HC Deb 17 May 1887 vol 315 c249

asked Mr. Chancellor of the Exchequer, Whether he will state the figures at which the Net Revenue—after deduction of Expenditure—of the Post Office and Telegraph Services severally stood for the years 1881 and 1887, and what is the falling off in the Net Revenue of each in the latter as compared with the former period; and, what is the additional sum which ought to be charged against the Telegraph Revenue in respect to the purchase money, and what was the net deficiency of that Revenue on such basis for the last financial year?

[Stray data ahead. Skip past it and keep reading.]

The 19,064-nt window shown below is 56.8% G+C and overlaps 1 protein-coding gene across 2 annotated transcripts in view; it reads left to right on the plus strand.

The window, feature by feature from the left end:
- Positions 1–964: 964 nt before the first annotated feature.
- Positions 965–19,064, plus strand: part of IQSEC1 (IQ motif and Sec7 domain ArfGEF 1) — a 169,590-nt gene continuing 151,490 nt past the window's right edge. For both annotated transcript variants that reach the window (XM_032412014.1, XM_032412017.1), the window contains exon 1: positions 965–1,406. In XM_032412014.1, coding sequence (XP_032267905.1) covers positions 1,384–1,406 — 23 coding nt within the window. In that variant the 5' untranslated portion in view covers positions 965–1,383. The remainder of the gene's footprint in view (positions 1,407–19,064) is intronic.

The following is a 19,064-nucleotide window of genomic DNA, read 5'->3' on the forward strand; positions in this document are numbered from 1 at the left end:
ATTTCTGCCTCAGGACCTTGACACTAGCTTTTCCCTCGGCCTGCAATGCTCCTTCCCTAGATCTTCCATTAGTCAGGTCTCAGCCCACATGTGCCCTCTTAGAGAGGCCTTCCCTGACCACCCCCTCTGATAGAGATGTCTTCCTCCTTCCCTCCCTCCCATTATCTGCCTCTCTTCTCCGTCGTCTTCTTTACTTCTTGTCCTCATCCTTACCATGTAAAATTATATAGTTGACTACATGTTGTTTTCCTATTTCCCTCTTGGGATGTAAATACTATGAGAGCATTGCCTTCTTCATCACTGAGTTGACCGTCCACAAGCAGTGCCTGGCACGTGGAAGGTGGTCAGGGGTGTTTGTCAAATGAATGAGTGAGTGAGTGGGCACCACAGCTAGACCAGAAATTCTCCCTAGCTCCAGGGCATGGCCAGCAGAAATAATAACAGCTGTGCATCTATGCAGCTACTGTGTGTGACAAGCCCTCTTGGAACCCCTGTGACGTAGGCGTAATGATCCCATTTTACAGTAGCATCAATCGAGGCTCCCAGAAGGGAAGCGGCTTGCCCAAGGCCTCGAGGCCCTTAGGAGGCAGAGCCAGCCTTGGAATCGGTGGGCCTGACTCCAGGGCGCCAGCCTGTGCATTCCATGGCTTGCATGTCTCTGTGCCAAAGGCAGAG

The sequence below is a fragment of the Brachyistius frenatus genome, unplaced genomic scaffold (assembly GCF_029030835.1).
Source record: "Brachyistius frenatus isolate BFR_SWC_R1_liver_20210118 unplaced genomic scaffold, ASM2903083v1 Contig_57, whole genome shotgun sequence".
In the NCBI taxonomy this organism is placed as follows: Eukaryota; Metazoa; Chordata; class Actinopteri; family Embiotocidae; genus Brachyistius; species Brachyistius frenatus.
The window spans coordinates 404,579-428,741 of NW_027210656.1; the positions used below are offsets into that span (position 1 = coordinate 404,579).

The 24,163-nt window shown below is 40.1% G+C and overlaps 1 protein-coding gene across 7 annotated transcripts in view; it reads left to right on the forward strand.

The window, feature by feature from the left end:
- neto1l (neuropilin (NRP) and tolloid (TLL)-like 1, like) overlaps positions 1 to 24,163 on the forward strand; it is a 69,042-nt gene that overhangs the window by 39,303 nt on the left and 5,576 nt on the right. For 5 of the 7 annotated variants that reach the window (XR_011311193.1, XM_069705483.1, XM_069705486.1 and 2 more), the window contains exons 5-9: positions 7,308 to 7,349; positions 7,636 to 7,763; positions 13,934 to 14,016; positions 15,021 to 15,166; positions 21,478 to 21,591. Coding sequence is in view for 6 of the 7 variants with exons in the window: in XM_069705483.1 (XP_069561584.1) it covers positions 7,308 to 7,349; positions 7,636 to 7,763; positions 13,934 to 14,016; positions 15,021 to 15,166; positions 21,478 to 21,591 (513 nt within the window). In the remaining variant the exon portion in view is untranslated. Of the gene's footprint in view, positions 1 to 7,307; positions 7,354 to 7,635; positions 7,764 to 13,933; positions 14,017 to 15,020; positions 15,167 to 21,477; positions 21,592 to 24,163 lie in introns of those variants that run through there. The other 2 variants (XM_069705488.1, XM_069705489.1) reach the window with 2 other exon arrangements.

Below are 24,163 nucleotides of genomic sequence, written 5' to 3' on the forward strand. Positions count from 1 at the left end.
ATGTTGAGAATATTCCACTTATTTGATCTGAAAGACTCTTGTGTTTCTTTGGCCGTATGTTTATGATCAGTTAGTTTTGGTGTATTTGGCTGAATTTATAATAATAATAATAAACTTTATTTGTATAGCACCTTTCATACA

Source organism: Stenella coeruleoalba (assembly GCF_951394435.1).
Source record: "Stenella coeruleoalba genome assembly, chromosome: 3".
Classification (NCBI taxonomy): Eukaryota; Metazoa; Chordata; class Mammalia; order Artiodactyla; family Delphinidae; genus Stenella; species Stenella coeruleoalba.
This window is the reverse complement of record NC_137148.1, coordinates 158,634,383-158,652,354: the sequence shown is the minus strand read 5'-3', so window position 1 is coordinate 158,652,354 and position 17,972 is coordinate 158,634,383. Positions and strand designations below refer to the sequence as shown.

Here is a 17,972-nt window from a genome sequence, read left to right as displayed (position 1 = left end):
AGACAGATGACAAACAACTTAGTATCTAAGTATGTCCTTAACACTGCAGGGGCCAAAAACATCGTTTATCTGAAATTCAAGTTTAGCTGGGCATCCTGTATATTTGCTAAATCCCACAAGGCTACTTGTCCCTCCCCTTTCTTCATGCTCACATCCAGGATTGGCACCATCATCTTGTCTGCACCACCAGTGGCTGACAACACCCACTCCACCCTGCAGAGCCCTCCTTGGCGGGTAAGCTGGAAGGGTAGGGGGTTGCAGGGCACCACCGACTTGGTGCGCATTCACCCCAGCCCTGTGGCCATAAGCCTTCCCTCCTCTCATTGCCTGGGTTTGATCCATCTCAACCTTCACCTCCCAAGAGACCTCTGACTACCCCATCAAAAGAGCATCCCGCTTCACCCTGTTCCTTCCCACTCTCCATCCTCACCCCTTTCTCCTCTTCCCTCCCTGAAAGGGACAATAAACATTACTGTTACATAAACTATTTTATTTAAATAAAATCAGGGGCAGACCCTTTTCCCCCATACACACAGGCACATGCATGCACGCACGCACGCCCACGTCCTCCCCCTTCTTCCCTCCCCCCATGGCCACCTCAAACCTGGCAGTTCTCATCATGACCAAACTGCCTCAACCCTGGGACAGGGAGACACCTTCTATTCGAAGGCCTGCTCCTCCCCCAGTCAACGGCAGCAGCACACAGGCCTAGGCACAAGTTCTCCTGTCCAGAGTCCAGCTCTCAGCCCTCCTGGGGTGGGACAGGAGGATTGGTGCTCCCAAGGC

The figures which my right hon. Friend asks for will be presented to the House in due course; but, in anticipation, I will give them as nearly as they can at present be ascertained in the form shown in the Appropriation Accounts. In 1880–1 the net Post Office Revenue—including in the expenditure the cost of Packet Service—was £2,586,436. For 1886–7 the Estimate is £2,400,000, showing a decrease in the six years of £186,000. The Telegraph Service showed in 1880–1 a surplus Revenue of £313,284. In 1886–7, however, instead of a surplus there will, it is expected, be a deficiency of £223,110, so that in the six years there is a falling off of no less than £536,394. This is omitting the interest on the purchase money of the Telegraphs—£326,417 a-year. If this be taken into account the deficit for the year 1886–7 will be £549,527. I should add that in both cases the falling off in the Revenue is due, not to diminished receipts, but to increased expenditure. Very large expenditure, much of it of a capital nature, has been incurred in the last two or three years for the introduction of the Parcels Post and sixpenny telegrams. I am very much obliged to my right hon. Friend for asking these questions, in order to draw the attention of the public to the falling off in the surplus of the Postal Telegraph Revenue and to the large charge which the Telegraph Service now imposes on the general revenues of the country.